Aging homes have historically been the best source of lower- and middle-income housing, but a reverse of that trend in the center of cities could lead to the “Europeanization” of American cities, driving lower- and middle-income families to the suburbs, according to Sam Khater, the chief economist of Freddie Mac.
Khater, in a presentation on housing supply for the Urban Institute, explained that filtering — the theory that newer housing is built for higher-income brackets, which means the older housing gets the more affordable it is — has typically been the best method to create affordable housing supply.
“Filtering is the primary mechanism by which the housing market provides affordable supply,” Khater said. “We’ve never built affordable new construction and it’s only gotten worse over time.”
Homes have historically filtered down by 0.4 percent a year, according to Khater, meaning that, as a new home ages over time, it becomes more affordable for a lower monthly income every year. Eventually, around 60 years old, the affordability trend is reversed and the home becomes less affordable.
“It hits its peak depreciation age at about 40 to 60 years of age,” Khater said.
Khater’s research also found that filtering rates have a wide variance, depending on the city. Cities like Chicago and Detroit saw homes become significantly more affordable as they aged, while cities like Washington D.C. and Los Angeles saw homes continue to increase in price — or upward filtering.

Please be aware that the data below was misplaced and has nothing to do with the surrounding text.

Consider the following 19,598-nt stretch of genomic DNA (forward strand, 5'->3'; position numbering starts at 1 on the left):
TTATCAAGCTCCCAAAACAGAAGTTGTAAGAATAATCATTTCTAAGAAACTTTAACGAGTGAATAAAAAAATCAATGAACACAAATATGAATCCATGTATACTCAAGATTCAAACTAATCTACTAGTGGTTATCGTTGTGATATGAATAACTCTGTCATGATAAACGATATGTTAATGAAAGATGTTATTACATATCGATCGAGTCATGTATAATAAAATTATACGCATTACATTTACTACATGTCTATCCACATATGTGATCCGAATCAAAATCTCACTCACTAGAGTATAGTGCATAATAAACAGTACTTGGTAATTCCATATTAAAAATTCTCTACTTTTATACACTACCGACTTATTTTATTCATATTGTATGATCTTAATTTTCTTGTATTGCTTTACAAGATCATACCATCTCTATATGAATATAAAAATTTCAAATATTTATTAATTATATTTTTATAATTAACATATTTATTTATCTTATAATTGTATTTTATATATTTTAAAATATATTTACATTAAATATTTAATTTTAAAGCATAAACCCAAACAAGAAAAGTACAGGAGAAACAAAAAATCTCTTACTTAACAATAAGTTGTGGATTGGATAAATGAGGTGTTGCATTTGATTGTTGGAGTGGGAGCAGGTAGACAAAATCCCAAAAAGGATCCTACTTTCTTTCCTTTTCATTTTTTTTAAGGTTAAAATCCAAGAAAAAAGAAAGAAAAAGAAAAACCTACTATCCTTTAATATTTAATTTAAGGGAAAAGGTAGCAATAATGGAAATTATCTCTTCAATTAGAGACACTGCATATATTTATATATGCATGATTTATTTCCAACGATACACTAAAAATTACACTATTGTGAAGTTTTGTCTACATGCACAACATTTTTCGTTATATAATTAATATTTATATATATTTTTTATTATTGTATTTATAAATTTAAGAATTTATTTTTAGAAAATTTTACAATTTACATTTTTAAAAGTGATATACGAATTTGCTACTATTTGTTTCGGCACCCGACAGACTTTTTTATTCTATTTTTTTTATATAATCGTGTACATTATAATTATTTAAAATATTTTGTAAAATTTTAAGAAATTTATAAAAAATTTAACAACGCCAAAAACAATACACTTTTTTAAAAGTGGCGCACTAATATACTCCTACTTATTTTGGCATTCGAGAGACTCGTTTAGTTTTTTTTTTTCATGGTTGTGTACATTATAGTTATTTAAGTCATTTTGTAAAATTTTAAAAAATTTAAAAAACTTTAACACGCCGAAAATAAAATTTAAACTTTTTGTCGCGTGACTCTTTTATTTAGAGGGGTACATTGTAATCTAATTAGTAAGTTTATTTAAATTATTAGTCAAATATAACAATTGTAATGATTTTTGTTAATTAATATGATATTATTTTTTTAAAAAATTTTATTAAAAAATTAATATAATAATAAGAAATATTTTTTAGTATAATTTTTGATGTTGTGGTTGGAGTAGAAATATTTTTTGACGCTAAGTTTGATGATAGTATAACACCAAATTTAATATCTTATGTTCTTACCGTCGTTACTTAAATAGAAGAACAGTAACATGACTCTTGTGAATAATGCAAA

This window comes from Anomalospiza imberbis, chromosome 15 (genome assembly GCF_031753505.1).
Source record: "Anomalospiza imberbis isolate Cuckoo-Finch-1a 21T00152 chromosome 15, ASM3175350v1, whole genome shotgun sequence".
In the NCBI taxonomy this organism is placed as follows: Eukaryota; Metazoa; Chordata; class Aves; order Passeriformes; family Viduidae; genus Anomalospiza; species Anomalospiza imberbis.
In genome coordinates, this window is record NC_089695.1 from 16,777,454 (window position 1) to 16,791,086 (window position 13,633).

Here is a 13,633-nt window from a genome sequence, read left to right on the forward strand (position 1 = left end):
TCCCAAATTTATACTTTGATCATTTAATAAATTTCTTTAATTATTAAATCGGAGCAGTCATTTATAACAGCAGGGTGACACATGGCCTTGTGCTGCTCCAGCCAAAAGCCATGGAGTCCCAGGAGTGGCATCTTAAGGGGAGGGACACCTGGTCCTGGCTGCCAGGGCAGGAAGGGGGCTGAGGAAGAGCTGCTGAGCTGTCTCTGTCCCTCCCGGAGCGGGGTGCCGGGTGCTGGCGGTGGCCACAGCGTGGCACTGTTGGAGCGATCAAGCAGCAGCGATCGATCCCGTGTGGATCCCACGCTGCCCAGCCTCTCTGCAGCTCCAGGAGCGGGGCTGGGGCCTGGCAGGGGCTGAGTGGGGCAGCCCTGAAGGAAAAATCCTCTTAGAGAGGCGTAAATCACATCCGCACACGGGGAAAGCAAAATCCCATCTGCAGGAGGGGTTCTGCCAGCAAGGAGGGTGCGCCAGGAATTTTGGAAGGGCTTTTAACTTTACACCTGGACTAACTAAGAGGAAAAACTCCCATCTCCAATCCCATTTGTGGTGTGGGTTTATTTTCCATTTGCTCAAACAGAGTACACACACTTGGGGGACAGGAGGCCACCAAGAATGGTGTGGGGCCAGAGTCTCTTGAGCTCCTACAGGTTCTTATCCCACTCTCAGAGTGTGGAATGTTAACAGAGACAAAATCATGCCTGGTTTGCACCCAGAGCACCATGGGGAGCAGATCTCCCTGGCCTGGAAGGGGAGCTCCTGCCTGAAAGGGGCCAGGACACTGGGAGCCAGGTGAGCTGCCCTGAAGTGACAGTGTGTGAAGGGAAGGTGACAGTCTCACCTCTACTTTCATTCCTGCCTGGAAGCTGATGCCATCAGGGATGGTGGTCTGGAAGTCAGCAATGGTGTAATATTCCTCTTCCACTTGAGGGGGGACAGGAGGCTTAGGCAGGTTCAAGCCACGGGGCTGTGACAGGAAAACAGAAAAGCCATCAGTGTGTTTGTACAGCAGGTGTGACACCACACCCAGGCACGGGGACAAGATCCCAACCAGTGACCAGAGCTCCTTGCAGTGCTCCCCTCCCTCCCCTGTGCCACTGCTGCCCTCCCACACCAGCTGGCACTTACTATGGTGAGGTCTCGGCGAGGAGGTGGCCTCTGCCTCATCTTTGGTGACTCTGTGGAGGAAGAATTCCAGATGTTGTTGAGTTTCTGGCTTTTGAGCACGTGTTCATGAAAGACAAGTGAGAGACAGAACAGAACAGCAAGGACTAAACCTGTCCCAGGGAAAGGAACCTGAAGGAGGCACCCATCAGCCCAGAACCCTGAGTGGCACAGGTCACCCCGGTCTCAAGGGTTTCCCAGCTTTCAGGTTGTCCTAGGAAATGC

In areas where there is upward filtering, Khater said you’re seeing consumers flock to suburbs outside of the city core in search of affordable housing, or micro areas where there’s downward filtering. In the nation’s 26 largest metros, Khater found that home price appreciation increases are much higher, the closer you get to the city core.
“There is even greater variation in filtering within metropolitan areas, but city cores have more persistent upward filtering,” Khater said. “The variability of filtering rate across metropolitan areas has implications for migration, sorting, homeownership and housing policy.”
Khater believes we’re starting to see American cities becoming more like European cities, where low and middle-income individuals live in the suburbs, rather than dense urban cores.
Mark Fleming the chief economist at First American also took part in the discussion and said the biggest challenge is simply that we’re not building enough housing stock to serve everyone’s needs.
“When things are filtered by income, it’s affordable housing that gets hurt the most,” Fleming said.
Fleming said policymakers need to adopt policies that increase the elasticity of supply — any supply, not just affordable housing — which would allow filtering to increase the available stock of affordable housing.
“The best housing affordability policy is: build more homes, any homes, at any level,” Fleming said.
The elephant in the room, of course, is the global pandemic that has seized the housing market, leading to less sales and less supply. In the short term, sales are down about 40 percent and supply is down about 50 percent, according to Khater.
But the longer-term concern is on the supply-side. Khater said he’s still in a wait-and-verify mode, when asked what demand will look like, especially in major cities.
“I’m really worried about development financing for small and medium-sized builders,” Khater said.